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The city of Rome

(670 words)

Author(s): Winkle, C.
The most striking topographical feature of Rome at first glance at this map is its riparian location. This guarantees water in abundance – an advantage which might rapidly have become a disadvantage had not nearby heights (spurs of a tufa plateau) provided refuge. And indeed, these were the first sites of settlement. However, the particular advantage of the location was neither water nor protection from it. It was the position on an important trade route leading from the salt flats at the Tiber …

Populus Romanus: the 4 urban and 31 rural tribus in Italy (c. 500–241 BC)

(1,181 words)

Author(s): Winkle, C. | Olshausen, E.
The term tribus denoted divisions, initially exclusively according to ethnic group, of the Roman people. Since the 6th cent. it had also always referred to their place of residence. Varro (Ling. 5,55) derives the term from the three tribes of the Tities, Ramnes and Luceres, but the etymology is uncertain. The tribus were named geographically, like the four urban tribus ( tribus urba-naePalatina, Esquilina, Collina, Suburana, cf. map C), or by gens (‘clan’), like the rural tribus Claudia, named after the Sabine Claudii, who migrated in in 504 BC. After the conquest of Cr…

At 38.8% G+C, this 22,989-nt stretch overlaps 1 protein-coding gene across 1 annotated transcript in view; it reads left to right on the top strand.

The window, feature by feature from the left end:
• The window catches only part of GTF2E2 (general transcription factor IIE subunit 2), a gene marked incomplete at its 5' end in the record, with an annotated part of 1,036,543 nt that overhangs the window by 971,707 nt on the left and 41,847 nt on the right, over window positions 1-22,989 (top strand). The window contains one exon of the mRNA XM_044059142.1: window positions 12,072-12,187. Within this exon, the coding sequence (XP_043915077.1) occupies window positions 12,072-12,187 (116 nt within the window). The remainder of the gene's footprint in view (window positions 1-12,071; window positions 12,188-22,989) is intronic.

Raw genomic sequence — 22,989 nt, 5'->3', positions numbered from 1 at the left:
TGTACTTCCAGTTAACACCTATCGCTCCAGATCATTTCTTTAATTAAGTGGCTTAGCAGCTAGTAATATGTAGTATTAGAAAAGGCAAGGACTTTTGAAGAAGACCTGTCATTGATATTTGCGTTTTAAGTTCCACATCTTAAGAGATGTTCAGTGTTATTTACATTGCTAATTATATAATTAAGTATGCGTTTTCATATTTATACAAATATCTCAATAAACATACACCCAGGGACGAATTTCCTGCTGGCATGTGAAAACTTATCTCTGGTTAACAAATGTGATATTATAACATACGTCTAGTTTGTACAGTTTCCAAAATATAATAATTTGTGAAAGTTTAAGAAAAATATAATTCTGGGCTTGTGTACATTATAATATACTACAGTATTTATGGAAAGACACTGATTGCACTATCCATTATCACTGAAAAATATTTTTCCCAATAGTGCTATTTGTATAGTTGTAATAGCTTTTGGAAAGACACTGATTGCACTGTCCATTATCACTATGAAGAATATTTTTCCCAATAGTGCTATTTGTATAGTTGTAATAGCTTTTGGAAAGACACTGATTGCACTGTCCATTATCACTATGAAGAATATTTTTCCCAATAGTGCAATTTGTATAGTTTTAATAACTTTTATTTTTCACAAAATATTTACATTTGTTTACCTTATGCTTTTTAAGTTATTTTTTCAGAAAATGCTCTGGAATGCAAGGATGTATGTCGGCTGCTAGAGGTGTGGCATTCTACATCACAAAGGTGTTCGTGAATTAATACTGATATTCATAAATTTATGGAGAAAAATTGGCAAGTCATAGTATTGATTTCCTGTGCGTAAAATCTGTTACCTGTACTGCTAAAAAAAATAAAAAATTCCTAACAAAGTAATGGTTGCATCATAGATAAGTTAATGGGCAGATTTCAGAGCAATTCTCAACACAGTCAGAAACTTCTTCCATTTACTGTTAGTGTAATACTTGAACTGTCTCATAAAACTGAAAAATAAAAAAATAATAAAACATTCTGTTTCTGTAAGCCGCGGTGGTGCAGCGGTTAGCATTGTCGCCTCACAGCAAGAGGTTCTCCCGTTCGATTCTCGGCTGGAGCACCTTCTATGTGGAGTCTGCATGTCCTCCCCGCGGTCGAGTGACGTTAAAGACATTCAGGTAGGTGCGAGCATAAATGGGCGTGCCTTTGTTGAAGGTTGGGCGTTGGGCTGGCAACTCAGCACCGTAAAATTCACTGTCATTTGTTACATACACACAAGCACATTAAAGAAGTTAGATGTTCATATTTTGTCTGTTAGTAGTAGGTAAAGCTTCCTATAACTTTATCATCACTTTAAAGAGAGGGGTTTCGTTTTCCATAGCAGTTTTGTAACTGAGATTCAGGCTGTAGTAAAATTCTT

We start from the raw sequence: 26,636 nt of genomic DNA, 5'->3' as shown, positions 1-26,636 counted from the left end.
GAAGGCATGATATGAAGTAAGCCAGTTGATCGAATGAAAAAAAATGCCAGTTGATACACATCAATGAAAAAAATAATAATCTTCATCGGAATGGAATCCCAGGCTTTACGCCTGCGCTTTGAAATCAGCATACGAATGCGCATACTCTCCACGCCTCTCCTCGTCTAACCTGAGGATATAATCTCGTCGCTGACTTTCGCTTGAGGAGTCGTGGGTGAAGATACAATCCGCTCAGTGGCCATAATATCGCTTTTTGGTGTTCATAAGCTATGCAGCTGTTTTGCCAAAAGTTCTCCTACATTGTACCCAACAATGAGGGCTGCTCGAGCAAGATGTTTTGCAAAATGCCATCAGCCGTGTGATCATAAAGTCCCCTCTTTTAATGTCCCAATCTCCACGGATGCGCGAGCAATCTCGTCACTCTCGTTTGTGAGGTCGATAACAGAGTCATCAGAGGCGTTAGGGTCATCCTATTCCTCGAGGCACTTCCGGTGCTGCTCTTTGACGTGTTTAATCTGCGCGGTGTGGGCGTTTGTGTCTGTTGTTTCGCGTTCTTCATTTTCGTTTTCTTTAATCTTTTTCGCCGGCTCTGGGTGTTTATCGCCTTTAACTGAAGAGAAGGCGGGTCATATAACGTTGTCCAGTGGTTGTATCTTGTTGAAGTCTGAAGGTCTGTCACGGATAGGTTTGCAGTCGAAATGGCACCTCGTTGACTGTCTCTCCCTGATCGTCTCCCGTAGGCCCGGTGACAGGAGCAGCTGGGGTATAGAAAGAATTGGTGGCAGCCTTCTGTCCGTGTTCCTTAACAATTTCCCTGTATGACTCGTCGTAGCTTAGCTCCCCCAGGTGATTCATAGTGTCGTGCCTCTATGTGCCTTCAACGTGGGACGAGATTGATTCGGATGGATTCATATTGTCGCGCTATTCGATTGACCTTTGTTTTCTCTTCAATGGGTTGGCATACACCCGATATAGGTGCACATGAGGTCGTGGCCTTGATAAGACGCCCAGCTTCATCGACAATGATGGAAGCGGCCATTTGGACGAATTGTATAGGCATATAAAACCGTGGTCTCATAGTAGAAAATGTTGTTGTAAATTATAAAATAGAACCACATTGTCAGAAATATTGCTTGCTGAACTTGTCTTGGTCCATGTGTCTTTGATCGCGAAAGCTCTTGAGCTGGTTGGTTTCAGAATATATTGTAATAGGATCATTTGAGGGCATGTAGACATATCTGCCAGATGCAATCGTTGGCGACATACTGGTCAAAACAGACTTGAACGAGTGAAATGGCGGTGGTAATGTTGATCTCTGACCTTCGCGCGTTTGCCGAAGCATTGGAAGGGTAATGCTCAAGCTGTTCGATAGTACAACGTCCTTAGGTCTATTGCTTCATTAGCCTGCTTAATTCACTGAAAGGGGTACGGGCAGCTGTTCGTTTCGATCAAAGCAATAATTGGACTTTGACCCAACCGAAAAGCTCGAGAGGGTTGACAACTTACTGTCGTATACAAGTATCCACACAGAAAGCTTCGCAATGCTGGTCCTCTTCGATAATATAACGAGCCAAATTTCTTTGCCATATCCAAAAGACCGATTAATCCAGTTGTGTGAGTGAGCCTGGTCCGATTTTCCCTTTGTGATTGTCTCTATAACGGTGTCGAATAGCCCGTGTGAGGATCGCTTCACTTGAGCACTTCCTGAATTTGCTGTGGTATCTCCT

Roman colonization

(2,151 words)

Author(s): Olshausen, E. | Winkle, C.
I. Introduction It was certainly not a purpose of ancient ‘colonization’, as in the modern sense, to establish dominion over wide expanses of territory. Rather, the newly-established settlements were largely or entirely independent of the settlers’ home city in both economic and political terms. Roman colonization was an exception among colonization movements of the ancient world insofar as it served the primary purpose of militarily and politically securing Roman rule. Only in a secondary and lat…

The Byzantine theme system (7th – 9th cents. AD)

(1,435 words)

Author(s): Winkle, C. | Olshausen, E.
Heraclius (610-641), who acceded on the death of Phocas, would be another emperor who tightened the structures of the Empire and its society anew. And he it was (probably more so than his grandson Constans II (641–668)) who undertook a drastic administrative reorganization: the division of the Empire into military provinces, so-called themata or ‘themes’. The actual meaning of the word thema is disputed. It may have meant a ‘sphere of operations’ for particular army divisions that were transferred to Asia Minor in response to the loss of frontier territories. The themes were governed by s…